The Inflation Reduction Act: What’s Now Possible

Here are the key elements of the sweeping climate, tax, and health care legislation that President Biden signed into law.

Credit: Demetrius Freeman/The Washington Post via Getty Images

Here are the key elements of the sweeping climate, tax, and health care legislation that President Biden signed into law.

This week, President Joe Biden signed into law the strongest U.S. climate action ever, some $369 billion in strategic investments to drive the growth of clean energy and cut the nation’s carbon footprint. In signing the measure, Biden cast it as part of “a season of substance” for investing in progress that touches the lives of people across the country. That’s exactly what the Inflation Reduction Act will do.

It will create jobs, drive innovation, and strengthen the economy. It will make the country more secure, reducing U.S. dependence on the fossil fuels that fund belligerent petro-states. It provides significant investments for overburdened communities. It will help the United States begin to deliver on its global responsibility to cut climate pollution. 

And, yes, it will help to fight inflation by reducing the deficit; driving down the cost of prescription drugs for seniors and of health care for low-income people; reducing household electricity bills by 8 percent or so; and curbing U.S. reliance on fossil fuels, the single-largest driver of inflation today.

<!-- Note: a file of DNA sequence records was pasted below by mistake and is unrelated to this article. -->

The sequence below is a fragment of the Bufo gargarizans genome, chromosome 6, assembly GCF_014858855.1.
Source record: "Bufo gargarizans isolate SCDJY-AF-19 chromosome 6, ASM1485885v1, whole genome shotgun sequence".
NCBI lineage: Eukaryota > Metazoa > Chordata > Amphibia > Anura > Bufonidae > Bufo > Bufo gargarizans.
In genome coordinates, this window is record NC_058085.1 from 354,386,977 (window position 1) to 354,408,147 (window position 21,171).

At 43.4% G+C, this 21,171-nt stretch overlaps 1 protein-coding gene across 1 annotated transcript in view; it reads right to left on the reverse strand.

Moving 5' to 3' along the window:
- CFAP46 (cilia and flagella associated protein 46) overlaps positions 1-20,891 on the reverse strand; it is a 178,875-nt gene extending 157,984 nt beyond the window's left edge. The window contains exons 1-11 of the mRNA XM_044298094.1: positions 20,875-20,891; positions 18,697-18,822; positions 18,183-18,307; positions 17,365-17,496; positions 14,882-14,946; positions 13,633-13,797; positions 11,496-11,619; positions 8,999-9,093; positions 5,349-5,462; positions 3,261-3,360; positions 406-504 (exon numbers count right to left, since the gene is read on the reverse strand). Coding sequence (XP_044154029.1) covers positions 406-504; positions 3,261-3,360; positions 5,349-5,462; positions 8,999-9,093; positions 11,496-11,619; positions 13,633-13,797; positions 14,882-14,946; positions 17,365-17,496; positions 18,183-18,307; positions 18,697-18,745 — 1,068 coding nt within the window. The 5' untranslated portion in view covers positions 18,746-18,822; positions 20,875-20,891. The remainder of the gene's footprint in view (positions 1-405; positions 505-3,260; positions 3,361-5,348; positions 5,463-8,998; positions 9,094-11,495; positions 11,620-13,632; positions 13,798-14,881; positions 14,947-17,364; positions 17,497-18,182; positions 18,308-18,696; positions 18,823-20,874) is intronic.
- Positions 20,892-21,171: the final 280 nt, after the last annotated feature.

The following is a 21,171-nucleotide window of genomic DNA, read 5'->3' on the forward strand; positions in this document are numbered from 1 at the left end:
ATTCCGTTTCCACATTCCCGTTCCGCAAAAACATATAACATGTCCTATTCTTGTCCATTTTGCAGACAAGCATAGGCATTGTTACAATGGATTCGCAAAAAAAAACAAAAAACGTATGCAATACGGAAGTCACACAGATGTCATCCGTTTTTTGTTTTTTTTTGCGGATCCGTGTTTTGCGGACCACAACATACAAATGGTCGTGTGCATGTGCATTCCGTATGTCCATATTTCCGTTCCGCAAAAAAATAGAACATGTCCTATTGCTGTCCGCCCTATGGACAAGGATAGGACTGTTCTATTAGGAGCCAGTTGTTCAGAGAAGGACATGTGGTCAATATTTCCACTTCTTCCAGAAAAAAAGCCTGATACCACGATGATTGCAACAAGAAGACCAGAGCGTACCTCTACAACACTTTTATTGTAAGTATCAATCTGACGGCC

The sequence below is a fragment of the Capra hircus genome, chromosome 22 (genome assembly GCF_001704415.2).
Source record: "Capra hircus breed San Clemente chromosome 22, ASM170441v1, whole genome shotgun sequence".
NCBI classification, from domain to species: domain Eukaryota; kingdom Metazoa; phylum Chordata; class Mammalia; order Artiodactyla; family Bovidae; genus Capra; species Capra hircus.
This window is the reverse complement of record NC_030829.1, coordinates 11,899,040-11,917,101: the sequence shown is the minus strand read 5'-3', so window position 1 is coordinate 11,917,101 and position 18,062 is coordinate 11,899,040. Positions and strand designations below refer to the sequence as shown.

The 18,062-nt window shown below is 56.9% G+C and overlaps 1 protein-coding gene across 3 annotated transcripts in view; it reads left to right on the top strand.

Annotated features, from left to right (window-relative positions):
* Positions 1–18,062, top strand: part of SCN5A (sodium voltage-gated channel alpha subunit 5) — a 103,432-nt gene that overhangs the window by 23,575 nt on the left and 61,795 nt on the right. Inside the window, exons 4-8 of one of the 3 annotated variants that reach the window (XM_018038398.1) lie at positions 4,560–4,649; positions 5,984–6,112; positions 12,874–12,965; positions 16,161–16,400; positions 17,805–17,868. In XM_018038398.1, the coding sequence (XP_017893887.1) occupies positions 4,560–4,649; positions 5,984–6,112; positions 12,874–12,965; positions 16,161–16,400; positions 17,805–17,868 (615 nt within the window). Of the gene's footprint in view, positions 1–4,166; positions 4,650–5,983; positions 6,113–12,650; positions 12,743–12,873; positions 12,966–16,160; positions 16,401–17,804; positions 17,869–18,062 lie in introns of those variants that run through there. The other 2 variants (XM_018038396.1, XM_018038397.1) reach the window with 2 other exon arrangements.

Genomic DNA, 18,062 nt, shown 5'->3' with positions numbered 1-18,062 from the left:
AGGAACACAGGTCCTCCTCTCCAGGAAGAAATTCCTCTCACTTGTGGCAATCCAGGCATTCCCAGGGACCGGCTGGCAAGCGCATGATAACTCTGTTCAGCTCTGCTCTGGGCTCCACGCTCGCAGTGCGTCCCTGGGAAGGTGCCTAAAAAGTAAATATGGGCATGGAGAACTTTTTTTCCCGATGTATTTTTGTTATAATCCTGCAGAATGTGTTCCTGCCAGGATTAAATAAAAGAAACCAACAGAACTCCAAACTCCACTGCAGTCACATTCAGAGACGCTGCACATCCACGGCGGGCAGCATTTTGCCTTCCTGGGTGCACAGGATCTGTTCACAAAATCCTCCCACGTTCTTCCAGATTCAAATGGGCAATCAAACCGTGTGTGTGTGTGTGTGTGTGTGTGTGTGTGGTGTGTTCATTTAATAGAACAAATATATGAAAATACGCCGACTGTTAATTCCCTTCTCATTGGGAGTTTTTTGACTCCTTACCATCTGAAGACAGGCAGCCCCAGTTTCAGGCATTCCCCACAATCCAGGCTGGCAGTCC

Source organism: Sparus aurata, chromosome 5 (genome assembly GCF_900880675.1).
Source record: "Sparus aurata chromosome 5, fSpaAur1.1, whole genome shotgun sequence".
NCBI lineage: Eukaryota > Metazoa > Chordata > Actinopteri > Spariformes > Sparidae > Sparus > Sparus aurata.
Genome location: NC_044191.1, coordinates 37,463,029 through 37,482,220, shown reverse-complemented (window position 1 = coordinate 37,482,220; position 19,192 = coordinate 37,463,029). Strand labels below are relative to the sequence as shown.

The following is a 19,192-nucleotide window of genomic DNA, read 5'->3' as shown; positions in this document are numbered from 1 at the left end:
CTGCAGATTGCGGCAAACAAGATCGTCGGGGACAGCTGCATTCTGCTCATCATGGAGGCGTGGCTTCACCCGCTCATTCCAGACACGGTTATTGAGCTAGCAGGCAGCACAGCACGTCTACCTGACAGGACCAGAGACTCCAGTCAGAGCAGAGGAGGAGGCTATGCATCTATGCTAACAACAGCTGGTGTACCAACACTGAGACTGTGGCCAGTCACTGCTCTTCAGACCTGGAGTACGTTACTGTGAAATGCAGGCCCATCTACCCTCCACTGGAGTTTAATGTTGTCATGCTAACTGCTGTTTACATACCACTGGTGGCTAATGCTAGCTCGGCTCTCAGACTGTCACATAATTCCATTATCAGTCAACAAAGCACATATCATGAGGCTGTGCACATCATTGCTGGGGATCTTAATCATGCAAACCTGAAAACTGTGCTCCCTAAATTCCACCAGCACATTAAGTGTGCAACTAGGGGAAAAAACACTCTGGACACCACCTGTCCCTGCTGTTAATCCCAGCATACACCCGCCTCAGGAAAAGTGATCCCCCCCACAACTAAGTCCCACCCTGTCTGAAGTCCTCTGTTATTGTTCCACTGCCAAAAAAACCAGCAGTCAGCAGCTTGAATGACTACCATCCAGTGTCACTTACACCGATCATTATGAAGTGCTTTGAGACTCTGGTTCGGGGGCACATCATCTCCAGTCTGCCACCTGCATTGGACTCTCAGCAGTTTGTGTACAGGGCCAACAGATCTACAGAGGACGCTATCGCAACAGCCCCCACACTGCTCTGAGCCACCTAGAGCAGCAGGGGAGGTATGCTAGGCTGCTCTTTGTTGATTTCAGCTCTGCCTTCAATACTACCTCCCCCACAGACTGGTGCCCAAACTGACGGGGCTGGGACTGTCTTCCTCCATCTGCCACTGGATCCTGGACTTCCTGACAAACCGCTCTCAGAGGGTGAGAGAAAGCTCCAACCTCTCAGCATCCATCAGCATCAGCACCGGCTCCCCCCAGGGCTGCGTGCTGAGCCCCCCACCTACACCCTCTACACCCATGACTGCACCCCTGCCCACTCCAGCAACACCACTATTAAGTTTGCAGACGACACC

This act also has challenged conventional thinking about what’s necessary and possible when it comes to addressing the needs of communities on the frontlines of climate hazard and fossil fuel harm. The $60 billion this legislation assigns to overburdened communities is historic. It’s also the minimum of what’s needed. 

Further progress will be required, especially in light of provisions in the bill that support fossil fuels in ways that perpetuate inequities, inflicting disproportionate hazard and harm on low-income communities and people of color. 

What will be important going forward is that the provisions of this act be implemented in a way that drives investment to the communities that need it most and ensures that frontline communities aren’t further burdened by additional fossil fuel pollution and climate danger. 

Beyond that, President Biden should use his established authority to write rules and standards to help cut carbon pollution from our cars, trucks, and dirty power plants; cut methane emissions; and keep investors informed on corporate climate risk. 

And we must strengthen, not weaken, the safeguards we all depend on to protect the environment and public health.

The strongest U.S. climate action ever

The Inflation Reduction Act calls for $369 billion in strategic investments, over 10 years, to help power companies generate more clean, low-cost electricity from the wind and sun. It funds climate-smart agriculture practices. It includes tax credits to make electric cars, new and used, more affordable for low-income and middle-income drivers. And it provides rebates and other incentives to cut the cost of installing energy-efficient appliances, heat pumps, and rooftop solar panels. All told, these measures can cut household utility bills by 8 percent or so, on average.